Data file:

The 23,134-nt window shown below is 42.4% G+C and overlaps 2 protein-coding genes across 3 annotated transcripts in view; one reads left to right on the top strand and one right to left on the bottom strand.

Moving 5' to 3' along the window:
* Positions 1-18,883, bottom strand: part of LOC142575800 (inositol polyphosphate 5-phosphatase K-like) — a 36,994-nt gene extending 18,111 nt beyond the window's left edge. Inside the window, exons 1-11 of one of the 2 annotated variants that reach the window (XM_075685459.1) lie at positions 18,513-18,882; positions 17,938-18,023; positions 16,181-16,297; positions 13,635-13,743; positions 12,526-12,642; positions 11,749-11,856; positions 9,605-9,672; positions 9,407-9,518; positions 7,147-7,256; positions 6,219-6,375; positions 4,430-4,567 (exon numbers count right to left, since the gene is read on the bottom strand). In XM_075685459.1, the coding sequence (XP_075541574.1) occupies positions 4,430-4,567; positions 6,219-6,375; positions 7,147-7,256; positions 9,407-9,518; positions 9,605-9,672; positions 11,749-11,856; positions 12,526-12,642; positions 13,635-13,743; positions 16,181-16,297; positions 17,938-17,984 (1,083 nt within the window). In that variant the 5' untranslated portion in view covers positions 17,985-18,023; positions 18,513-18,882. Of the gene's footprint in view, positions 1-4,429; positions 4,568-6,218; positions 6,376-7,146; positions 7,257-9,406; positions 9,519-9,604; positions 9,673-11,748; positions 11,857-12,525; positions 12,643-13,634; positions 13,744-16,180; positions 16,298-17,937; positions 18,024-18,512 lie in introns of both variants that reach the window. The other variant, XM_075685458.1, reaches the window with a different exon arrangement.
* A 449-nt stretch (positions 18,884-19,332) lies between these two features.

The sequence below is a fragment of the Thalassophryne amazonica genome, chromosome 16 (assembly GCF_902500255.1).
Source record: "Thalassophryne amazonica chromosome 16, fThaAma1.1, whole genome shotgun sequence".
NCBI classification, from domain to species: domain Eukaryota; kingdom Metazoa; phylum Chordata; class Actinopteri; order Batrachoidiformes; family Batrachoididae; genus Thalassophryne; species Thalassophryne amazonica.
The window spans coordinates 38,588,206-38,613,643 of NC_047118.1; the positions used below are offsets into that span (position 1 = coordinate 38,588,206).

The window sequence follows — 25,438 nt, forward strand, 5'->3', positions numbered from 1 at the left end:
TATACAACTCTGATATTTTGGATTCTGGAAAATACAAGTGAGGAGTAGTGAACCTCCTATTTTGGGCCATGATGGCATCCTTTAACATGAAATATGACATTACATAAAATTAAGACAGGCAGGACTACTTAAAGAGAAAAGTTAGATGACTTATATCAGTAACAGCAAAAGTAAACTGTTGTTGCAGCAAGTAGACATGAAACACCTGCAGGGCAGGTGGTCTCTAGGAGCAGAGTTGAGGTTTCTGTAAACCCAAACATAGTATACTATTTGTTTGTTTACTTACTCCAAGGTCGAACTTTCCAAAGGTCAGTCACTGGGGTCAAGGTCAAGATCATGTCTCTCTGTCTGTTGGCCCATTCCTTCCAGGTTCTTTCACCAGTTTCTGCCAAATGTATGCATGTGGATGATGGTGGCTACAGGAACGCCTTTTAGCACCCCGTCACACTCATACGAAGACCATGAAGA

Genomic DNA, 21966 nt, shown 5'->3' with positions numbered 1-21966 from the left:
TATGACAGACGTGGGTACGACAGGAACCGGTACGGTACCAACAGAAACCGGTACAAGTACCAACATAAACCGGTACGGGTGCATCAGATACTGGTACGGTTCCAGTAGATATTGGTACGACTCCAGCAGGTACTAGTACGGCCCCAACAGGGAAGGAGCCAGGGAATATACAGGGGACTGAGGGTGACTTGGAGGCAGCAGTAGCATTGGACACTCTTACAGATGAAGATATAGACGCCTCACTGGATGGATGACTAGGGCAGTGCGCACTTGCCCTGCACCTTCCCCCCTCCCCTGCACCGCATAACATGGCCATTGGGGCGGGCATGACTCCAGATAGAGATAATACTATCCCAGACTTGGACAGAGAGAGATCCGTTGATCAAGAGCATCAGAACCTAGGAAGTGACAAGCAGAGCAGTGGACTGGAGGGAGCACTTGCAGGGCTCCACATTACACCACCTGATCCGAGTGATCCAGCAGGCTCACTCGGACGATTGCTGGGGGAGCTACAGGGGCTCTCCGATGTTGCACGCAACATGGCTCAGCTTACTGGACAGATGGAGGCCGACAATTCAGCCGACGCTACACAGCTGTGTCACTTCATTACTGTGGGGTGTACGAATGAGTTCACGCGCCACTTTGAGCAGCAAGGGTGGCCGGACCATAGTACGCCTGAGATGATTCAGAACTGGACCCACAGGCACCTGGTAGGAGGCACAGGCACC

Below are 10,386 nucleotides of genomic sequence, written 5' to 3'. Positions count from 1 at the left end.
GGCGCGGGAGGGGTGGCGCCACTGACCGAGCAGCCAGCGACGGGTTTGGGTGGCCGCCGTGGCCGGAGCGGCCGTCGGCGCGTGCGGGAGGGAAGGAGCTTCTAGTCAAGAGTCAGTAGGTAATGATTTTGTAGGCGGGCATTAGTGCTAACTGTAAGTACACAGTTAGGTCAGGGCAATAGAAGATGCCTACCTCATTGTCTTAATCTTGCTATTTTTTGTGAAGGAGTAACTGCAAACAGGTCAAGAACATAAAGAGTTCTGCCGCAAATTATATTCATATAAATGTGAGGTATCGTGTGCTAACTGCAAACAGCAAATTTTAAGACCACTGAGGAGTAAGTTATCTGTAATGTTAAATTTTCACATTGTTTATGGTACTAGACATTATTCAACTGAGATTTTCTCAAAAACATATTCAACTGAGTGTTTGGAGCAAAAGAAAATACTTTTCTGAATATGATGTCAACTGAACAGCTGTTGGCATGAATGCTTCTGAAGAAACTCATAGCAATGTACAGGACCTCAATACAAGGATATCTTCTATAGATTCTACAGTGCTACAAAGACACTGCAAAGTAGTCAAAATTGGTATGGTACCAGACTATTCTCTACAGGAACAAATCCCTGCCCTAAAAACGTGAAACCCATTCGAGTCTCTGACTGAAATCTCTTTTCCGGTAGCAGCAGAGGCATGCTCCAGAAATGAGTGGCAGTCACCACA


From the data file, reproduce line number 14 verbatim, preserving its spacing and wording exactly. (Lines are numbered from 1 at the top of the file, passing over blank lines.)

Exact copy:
GGCGCGGGAGGGGTGGCGCCACTGACCGAGCAGCCAGCGACGGGTTTGGGTGGCCGCCGTGGCCGGAGCGGCCGTCGGCGCGTGCGGGAGGGAAGGAGCTTCTAGTCAAGAGTCAGTAGGTAATGATTTTGTAGGCGGGCATTAGTGCTAACTGTAAGTACACAGTTAGGTCAGGGCAATAGAAGATGCCTACCTCATTGTCTTAATCTTGCTATTTTTTGTGAAGGAGTAACTGCAAACAGGTCAAGAACATAAAGAGTTCTGCCGCAAATTATATTCATATAAATGTGAGGTATCGTGTGCTAACTGCAAACAGCAAATTTTAAGACCACTGAGGAGTAAGTTATCTGTAATGTTAAATTTTCACATTGTTTATGGTACTAGACATTATTCAACTGAGATTTTCTCAAAAACATATTCAACTGAGTGTTTGGAGCAAAAGAAAATACTTTTCTGAATATGATGTCAACTGAACAGCTGTTGGCATGAATGCTTCTGAAGAAACTCATAGCAATGTACAGGACCTCAATACAAGGATATCTTCTATAGATTCTACAGTGCTACAAAGACACTGCAAAGTAGTCAAAATTGGTATGGTACCAGACTATTCTCTACAGGAACAAATCCCTGCCCTAAAAACGTGAAACCCATTCGAGTCTCTGACTGAAATCTCTTTTCCGGTAGCAGCAGAGGCATGCTCCAGAAATGAGTGGCAGTCACCACA